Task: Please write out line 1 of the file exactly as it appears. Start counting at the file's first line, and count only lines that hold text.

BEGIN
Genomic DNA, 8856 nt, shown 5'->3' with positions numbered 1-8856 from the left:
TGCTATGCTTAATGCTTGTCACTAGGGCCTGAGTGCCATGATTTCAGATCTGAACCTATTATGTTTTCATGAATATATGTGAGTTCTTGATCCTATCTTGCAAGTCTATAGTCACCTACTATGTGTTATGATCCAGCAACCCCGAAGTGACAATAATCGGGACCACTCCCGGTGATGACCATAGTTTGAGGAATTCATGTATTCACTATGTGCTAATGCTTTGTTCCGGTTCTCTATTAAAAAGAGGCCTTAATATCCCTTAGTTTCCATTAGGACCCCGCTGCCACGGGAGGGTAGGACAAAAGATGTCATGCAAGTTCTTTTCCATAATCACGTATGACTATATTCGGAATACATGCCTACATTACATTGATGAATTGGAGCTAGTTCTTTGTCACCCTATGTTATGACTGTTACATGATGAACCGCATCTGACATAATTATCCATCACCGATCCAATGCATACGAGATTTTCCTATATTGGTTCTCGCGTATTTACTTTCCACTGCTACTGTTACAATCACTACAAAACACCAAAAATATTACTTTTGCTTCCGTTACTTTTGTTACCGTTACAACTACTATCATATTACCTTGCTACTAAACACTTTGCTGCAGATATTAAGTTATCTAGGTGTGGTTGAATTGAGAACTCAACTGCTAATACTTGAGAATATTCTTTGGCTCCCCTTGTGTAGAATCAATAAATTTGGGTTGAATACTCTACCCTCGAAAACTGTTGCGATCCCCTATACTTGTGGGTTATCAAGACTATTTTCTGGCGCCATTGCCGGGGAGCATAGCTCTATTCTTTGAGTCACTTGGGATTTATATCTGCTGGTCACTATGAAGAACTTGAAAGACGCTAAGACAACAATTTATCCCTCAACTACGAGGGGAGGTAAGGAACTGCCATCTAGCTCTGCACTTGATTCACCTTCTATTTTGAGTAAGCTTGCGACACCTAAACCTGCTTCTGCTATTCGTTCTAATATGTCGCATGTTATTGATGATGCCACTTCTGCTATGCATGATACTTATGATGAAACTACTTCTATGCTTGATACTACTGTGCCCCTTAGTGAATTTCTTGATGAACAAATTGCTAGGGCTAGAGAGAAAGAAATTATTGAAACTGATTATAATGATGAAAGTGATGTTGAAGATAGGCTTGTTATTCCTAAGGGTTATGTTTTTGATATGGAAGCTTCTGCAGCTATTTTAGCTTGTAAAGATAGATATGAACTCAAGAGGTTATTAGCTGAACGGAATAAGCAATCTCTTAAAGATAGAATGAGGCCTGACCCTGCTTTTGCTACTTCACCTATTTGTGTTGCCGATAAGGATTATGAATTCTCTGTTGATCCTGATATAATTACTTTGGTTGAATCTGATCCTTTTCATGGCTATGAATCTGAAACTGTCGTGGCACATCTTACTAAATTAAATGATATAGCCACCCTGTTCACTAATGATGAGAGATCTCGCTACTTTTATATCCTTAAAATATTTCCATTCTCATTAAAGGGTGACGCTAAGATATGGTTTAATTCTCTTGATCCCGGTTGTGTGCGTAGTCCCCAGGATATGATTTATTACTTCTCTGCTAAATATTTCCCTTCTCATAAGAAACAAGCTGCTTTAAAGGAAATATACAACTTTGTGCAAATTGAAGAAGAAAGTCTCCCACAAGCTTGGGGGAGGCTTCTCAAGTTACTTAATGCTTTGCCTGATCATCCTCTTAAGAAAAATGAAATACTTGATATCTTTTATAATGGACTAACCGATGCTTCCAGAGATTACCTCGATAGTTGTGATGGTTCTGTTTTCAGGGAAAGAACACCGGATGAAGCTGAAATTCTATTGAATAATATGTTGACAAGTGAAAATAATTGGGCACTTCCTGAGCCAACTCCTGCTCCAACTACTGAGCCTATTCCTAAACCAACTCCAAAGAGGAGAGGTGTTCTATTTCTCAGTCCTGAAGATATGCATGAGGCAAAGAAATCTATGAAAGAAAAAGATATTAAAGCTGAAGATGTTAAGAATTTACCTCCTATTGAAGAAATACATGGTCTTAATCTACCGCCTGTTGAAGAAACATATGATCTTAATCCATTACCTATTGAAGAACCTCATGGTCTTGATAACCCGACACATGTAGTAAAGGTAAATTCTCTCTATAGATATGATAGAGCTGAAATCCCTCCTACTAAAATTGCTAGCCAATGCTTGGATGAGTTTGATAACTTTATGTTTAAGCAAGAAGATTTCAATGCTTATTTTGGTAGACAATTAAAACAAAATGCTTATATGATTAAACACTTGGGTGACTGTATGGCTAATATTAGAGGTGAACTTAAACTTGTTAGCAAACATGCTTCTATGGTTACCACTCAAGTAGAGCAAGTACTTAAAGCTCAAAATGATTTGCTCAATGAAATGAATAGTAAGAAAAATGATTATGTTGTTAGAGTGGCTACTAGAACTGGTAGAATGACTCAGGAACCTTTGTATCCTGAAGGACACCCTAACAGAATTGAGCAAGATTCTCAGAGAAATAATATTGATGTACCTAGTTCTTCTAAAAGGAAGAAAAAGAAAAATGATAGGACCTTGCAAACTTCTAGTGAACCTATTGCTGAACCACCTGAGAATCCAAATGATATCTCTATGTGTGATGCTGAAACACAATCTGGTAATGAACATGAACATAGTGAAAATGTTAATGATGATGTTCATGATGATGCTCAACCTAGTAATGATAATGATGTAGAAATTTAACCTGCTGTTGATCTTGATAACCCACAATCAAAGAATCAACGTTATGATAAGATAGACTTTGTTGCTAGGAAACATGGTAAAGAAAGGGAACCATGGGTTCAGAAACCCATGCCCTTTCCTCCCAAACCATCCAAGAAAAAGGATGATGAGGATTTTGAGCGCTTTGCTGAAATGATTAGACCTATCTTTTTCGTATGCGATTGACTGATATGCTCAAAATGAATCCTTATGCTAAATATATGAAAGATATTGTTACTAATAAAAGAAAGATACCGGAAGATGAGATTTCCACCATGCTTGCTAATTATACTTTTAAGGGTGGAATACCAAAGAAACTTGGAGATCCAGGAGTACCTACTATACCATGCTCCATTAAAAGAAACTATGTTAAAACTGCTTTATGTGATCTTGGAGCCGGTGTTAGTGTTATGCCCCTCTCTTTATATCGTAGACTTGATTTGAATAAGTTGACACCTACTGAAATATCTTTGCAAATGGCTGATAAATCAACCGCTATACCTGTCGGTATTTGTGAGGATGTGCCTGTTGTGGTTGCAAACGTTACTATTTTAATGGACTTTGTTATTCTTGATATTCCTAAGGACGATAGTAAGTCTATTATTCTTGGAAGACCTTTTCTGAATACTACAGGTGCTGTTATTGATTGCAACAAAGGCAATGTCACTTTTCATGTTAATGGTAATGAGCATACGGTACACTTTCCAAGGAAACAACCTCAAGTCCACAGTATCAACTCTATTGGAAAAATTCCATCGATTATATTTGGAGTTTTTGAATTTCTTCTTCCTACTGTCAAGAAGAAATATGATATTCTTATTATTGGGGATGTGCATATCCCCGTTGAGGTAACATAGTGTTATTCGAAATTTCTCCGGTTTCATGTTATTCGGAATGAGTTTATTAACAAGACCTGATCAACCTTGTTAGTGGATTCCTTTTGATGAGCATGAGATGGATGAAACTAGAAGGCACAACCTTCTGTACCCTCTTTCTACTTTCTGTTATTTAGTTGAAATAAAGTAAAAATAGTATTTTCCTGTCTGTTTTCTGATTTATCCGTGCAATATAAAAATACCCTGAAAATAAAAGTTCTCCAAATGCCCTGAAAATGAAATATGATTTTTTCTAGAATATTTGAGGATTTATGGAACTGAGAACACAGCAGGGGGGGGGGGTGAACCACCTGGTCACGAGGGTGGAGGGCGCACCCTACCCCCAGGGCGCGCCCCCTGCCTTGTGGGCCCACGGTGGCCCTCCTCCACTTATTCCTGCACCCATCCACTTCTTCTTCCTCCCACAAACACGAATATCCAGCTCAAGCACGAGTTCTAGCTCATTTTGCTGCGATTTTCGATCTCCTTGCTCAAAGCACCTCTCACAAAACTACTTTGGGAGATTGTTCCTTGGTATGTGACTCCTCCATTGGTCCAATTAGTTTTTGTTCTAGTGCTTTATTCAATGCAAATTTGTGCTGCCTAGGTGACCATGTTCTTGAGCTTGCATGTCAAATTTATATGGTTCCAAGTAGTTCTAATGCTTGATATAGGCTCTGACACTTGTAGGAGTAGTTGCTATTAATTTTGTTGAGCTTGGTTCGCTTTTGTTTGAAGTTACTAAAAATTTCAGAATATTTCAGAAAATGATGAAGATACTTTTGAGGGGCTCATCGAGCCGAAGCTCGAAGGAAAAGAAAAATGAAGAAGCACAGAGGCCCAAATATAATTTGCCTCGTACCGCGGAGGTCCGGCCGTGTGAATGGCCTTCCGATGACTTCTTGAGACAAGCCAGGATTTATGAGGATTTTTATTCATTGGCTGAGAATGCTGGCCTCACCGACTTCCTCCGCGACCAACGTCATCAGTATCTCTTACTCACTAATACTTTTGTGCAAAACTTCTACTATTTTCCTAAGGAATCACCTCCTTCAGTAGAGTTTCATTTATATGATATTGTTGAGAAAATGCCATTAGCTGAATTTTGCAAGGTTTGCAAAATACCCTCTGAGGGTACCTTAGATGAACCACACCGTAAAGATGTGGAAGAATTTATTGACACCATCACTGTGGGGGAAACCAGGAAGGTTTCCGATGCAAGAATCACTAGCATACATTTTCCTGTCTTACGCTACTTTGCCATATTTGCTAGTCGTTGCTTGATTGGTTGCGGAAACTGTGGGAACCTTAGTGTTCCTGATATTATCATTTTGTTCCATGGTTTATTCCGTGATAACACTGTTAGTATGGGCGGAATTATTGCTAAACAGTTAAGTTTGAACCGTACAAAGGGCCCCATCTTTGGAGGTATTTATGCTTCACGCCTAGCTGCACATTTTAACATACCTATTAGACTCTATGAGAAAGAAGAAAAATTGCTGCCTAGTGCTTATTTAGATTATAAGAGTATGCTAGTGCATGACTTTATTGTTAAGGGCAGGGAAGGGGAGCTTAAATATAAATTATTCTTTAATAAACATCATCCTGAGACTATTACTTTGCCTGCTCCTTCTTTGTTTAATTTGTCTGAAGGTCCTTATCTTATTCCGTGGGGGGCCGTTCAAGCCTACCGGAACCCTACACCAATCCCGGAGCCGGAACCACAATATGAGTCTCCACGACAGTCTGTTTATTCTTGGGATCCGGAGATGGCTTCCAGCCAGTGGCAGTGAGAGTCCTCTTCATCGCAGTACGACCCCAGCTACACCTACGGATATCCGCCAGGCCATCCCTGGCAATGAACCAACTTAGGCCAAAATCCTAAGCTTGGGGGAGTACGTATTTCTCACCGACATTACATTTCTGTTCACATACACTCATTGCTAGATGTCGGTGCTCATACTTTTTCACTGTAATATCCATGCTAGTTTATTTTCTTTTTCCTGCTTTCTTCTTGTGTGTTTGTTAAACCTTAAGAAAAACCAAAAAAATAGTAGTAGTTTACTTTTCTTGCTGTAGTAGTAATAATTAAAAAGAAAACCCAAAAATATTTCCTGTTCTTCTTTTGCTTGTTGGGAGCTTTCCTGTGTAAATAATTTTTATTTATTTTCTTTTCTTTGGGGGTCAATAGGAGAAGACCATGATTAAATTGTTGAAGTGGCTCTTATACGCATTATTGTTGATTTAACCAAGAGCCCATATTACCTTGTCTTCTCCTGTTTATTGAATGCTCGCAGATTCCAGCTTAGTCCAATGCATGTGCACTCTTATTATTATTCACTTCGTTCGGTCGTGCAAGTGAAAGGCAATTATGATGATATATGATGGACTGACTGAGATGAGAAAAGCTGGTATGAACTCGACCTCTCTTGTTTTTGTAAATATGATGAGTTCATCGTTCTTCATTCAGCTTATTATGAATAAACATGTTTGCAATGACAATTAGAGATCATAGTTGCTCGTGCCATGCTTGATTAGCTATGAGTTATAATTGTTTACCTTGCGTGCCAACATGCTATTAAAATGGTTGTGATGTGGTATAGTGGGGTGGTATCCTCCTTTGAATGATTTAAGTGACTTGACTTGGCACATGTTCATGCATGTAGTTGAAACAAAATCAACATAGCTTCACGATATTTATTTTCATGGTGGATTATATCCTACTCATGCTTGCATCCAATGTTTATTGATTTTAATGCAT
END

Genomic DNA, 8856 nt, shown 5'->3' with positions numbered 1-8856 from the left: